Less than minutes after the end of Monday night’s debate, the spin started immediately: Donald Trump unsurprisingly declared victory pretty much right away, and Hillary Clinton’s surrogates were praising their candidate's performance. But there was one before/after metric that was pretty clear: while beforehand, Google trends showed Trump leading Google search terms nationally, as well as leading in 30 states, after the debate, Clinton led searches nationally and in all 50 states.
While this shouldn’t be confused as support for Clinton, nor should it be viewed as a possible November electoral college maps (I mean, in my dreams, maybe), it does give an interesting perspective into what kinds of questions the first presidential debate triggered in the electorate. The fact that more people — across the country — were motivated to perform searches about Clinton signals that they want to know more about her, and are less curious about her rival.
Of course, it should also be stipulated that searching for Clinton’s name doesn’t imply support. In fact, as of this moment, the top searched Clinton query is “Why should Hillary Clinton not be president?” I would imagine that even more outrightly negative questions — “Is Hillary Clinton dead” was the first return in Google’s autocomplete feature — would also help her numbers in Google’s measure of search terms.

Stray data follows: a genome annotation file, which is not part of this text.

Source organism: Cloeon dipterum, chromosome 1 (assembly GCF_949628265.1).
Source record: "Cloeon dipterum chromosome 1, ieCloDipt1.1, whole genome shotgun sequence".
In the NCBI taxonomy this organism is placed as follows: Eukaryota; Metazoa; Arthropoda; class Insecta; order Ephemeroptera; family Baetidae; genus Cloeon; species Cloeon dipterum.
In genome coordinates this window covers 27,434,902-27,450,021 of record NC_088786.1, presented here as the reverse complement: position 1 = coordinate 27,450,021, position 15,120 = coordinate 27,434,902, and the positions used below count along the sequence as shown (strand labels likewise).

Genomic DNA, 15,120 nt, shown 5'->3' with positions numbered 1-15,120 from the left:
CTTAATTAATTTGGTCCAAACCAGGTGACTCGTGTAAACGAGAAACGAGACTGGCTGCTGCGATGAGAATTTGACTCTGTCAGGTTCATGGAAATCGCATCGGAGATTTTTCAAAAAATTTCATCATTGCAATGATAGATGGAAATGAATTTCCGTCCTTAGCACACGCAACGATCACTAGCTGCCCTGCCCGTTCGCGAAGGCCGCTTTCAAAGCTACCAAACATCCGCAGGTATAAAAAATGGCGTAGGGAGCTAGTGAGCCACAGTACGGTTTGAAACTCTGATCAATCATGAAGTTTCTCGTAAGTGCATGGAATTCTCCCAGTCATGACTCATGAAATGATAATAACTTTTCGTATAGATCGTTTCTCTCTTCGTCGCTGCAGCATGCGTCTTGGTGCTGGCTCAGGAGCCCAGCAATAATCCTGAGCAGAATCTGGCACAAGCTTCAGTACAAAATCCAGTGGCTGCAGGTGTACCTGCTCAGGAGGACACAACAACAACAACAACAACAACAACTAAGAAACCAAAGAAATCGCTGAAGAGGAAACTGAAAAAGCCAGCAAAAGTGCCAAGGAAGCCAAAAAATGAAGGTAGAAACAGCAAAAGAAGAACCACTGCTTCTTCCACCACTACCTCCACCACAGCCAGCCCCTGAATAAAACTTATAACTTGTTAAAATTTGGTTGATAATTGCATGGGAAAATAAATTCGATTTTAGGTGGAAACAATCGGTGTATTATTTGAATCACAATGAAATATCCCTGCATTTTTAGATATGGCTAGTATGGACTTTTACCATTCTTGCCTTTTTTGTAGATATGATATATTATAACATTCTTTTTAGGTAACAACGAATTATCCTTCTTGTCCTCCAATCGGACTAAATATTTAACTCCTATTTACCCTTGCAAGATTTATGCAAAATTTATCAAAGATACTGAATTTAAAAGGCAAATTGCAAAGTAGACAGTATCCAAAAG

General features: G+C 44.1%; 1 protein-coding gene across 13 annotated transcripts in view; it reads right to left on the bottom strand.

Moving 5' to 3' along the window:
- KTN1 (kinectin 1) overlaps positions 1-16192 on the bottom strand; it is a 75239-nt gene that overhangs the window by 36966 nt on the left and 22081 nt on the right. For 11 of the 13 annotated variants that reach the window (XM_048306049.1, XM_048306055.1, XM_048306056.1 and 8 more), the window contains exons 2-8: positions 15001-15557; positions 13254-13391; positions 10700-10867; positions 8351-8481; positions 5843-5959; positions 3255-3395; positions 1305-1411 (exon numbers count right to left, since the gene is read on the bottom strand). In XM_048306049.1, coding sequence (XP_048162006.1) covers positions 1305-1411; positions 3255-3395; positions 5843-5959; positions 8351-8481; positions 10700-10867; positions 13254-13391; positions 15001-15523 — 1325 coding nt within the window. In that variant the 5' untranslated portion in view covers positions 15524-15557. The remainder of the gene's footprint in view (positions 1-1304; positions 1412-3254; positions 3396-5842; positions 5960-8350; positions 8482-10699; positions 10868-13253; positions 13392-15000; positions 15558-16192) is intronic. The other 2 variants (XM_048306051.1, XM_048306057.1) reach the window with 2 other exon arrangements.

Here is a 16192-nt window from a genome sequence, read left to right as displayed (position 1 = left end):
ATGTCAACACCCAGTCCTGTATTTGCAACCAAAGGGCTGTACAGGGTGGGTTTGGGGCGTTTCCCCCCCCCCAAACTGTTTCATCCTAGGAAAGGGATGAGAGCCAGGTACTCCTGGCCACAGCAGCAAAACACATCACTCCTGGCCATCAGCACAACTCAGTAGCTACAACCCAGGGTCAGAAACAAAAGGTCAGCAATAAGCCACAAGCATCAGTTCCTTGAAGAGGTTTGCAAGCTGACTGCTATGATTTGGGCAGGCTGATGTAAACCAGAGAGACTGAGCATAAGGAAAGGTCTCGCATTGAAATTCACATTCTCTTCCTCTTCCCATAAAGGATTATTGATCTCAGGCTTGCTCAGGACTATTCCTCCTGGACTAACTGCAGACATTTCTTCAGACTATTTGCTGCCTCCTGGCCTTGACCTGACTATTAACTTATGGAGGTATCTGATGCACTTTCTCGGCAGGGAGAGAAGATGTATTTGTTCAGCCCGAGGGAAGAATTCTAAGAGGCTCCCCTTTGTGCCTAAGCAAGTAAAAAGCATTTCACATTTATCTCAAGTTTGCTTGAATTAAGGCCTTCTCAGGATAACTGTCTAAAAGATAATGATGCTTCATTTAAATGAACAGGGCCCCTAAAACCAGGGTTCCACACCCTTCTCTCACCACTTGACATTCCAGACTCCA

The value of Google Trends data is not absolute — both figuratively and literally. The measurements provided by the service are not raw numbers of searches, but rather, how the search term performs in relative context (if you enjoy nerding out on math, this explainer of how Google Trends numbers are calculated is pretty good). What the shift in numbers does tell us is that search interest in Clinton (good or bad) eclipsed Trump not only nationally, but in each individual state as well. And while it’s possible that everyone in New York was looking up “Clinton’s sickest debate burns” and everyone in Mississippi was looking up “Is Hillary Clinton dead” (and therefore we’re just as divided as we were before the debate), something significant has changed.
What I find most reassuring about this development has to do with my experience earlier this year in the United Kingdom, when, the day following their national referendum deciding to leave the European Union, the second-most Googled search term in the UK was “What is the EU?” (This was second to “What does it mean to leave the EU?” which I think we can agree is another important question.) There was a spike of so-called “Regrexit” through Britain, realizing the day after it was too late that they should have taken the election more seriously.
Here’s hoping that America is having it’s own “Regrexit” moment in enough time to rectify the problem. Because, come Nov. 9, there’s no painkiller powerful enough to cure a bad Trump hangover.